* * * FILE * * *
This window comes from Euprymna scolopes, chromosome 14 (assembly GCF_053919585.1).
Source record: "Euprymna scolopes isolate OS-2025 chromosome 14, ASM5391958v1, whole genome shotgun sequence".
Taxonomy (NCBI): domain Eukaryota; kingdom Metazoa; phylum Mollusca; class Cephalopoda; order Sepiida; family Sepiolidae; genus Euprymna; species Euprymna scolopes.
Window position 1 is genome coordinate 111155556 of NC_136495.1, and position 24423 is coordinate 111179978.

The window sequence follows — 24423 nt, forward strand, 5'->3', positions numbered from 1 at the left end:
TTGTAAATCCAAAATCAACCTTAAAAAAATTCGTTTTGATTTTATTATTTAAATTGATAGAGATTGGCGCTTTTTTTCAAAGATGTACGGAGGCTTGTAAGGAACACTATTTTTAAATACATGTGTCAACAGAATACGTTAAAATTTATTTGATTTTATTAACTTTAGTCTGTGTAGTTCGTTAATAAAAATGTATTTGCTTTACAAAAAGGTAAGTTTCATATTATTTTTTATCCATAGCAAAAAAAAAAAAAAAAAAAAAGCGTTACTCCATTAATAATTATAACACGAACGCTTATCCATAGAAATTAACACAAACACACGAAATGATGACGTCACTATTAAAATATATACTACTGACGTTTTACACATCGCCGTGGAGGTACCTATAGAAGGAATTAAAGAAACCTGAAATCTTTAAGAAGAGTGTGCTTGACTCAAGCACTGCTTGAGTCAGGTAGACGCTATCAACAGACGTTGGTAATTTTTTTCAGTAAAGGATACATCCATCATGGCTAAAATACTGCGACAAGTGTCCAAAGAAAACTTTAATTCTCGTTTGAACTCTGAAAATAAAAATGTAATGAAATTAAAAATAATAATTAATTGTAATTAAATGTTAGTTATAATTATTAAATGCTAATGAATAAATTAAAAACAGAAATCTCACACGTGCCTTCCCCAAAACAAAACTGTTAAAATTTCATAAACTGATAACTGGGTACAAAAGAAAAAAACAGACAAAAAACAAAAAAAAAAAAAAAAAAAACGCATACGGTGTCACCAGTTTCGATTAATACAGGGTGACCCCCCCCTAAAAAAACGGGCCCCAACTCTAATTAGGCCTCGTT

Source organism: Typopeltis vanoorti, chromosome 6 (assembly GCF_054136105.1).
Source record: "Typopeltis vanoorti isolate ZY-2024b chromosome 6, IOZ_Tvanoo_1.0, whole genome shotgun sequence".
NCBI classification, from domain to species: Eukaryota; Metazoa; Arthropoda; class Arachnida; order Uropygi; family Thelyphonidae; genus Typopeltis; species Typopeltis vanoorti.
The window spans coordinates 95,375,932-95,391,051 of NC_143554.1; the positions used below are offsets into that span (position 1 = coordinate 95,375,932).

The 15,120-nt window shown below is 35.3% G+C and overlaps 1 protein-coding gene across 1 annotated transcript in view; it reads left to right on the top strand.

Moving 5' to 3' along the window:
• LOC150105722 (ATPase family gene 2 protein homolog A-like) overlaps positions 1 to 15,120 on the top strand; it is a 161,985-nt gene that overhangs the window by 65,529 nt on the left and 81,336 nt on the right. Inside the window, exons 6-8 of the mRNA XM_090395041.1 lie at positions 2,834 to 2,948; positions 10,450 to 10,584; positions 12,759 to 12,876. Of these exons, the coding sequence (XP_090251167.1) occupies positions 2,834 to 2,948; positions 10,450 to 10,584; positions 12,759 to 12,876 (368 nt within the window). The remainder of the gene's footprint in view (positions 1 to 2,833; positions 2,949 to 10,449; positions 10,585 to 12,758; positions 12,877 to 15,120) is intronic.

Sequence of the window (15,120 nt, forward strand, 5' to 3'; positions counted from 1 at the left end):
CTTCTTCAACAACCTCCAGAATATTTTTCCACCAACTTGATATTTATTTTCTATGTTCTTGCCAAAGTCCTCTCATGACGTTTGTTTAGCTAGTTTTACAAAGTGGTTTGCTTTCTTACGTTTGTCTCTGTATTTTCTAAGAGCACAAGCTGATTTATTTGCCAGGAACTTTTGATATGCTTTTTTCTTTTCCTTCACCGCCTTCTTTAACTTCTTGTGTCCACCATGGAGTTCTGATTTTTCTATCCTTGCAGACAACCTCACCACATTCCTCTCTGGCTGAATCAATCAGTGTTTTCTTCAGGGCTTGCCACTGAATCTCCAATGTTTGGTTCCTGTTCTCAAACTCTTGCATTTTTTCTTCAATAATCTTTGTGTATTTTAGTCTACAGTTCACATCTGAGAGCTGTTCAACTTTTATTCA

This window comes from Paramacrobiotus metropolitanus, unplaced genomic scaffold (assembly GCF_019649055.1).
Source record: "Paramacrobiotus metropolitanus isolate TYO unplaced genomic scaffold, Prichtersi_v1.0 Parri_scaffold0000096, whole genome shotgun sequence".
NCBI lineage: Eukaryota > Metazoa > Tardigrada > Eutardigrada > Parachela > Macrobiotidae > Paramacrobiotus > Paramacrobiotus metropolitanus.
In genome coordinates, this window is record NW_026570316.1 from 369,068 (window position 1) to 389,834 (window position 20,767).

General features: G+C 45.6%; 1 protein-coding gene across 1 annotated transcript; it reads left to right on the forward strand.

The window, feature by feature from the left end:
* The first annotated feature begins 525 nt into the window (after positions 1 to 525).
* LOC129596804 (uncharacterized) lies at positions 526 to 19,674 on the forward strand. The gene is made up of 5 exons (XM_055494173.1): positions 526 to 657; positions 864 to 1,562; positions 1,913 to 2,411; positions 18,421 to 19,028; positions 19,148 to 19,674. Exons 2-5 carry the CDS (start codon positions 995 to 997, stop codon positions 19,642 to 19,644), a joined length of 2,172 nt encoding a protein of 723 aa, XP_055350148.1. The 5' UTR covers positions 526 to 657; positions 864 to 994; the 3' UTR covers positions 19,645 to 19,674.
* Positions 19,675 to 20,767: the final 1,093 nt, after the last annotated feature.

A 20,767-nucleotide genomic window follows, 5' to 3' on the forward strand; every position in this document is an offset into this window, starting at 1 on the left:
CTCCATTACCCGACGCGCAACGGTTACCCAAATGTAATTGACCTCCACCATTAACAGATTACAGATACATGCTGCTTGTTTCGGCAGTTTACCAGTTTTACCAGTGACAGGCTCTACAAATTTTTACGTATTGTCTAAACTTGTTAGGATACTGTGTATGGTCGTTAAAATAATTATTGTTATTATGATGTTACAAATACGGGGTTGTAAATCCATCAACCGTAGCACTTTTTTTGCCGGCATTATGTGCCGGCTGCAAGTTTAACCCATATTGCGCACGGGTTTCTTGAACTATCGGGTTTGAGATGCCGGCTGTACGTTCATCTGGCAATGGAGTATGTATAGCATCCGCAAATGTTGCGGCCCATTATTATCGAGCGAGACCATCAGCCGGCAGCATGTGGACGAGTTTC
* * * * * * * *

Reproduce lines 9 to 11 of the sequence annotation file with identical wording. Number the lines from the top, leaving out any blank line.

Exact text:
NCBI classification, from domain to species: Eukaryota; Metazoa; Arthropoda; class Arachnida; order Uropygi; family Thelyphonidae; genus Typopeltis; species Typopeltis vanoorti.
The window spans coordinates 95,375,932-95,391,051 of NC_143554.1; the positions used below are offsets into that span (position 1 = coordinate 95,375,932).

The 15,120-nt window shown below is 35.3% G+C and overlaps 1 protein-coding gene across 1 annotated transcript in view; it reads left to right on the top strand.